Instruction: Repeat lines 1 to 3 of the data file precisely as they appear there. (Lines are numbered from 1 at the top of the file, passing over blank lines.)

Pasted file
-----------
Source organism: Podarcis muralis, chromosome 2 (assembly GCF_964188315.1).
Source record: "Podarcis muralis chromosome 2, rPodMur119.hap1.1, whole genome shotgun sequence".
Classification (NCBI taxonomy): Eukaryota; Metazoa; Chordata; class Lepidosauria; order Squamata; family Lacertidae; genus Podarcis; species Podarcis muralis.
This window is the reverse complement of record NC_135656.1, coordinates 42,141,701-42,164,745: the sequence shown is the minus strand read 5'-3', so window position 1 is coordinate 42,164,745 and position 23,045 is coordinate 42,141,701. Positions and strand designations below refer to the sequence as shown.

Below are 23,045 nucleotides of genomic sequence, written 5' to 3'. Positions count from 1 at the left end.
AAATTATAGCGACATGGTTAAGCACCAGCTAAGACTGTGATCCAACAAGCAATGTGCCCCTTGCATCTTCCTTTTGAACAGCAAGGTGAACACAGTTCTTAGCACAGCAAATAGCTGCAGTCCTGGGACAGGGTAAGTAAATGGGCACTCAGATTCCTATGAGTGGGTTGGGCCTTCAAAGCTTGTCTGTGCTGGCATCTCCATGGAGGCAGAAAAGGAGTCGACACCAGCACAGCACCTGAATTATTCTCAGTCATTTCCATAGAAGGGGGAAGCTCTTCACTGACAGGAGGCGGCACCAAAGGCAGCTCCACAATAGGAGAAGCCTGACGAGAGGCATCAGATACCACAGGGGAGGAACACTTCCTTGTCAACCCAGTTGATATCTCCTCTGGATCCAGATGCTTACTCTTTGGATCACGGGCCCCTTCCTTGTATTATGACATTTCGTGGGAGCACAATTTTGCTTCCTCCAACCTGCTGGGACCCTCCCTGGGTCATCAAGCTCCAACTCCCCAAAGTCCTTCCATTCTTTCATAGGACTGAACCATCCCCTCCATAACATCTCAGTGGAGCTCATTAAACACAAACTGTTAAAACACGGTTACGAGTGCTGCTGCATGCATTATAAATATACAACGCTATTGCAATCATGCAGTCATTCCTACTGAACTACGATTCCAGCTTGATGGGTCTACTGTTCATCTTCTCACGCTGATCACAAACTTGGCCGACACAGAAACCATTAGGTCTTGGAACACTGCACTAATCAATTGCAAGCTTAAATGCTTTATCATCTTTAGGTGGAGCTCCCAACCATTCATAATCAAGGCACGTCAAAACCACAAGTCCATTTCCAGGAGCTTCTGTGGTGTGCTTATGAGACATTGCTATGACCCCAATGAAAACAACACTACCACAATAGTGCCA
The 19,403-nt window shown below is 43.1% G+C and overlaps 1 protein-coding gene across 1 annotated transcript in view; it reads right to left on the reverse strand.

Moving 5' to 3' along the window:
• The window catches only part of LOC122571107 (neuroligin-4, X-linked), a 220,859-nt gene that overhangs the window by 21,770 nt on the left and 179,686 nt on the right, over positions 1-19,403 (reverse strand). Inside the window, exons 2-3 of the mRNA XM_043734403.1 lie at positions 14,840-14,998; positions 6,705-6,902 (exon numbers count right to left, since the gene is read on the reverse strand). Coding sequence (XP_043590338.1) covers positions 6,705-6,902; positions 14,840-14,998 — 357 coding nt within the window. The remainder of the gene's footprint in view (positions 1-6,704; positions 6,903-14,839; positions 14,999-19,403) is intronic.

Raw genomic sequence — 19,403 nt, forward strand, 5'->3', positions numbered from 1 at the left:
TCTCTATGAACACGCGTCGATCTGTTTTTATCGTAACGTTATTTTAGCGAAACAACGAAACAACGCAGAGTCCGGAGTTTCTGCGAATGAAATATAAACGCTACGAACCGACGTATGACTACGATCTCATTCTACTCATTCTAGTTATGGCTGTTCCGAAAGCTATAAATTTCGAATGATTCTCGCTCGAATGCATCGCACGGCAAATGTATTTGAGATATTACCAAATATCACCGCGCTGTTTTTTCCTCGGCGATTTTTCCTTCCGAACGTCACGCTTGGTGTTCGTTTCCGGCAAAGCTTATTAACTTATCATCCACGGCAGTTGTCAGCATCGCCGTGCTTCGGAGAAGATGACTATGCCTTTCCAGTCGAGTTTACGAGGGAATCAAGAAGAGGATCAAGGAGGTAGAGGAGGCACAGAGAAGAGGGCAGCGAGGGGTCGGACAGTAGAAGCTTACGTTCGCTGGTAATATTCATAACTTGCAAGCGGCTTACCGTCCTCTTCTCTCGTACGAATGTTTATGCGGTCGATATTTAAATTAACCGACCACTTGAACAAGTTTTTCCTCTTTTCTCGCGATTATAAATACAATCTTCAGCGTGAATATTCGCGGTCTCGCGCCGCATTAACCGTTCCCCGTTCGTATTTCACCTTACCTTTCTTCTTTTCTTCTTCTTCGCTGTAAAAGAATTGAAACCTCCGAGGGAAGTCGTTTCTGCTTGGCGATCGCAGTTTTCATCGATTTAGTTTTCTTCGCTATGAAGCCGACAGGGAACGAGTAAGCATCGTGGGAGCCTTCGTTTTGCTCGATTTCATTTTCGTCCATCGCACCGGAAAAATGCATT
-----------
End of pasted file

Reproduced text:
Source organism: Podarcis muralis, chromosome 2 (assembly GCF_964188315.1).
Source record: "Podarcis muralis chromosome 2, rPodMur119.hap1.1, whole genome shotgun sequence".
Classification (NCBI taxonomy): Eukaryota; Metazoa; Chordata; class Lepidosauria; order Squamata; family Lacertidae; genus Podarcis; species Podarcis muralis.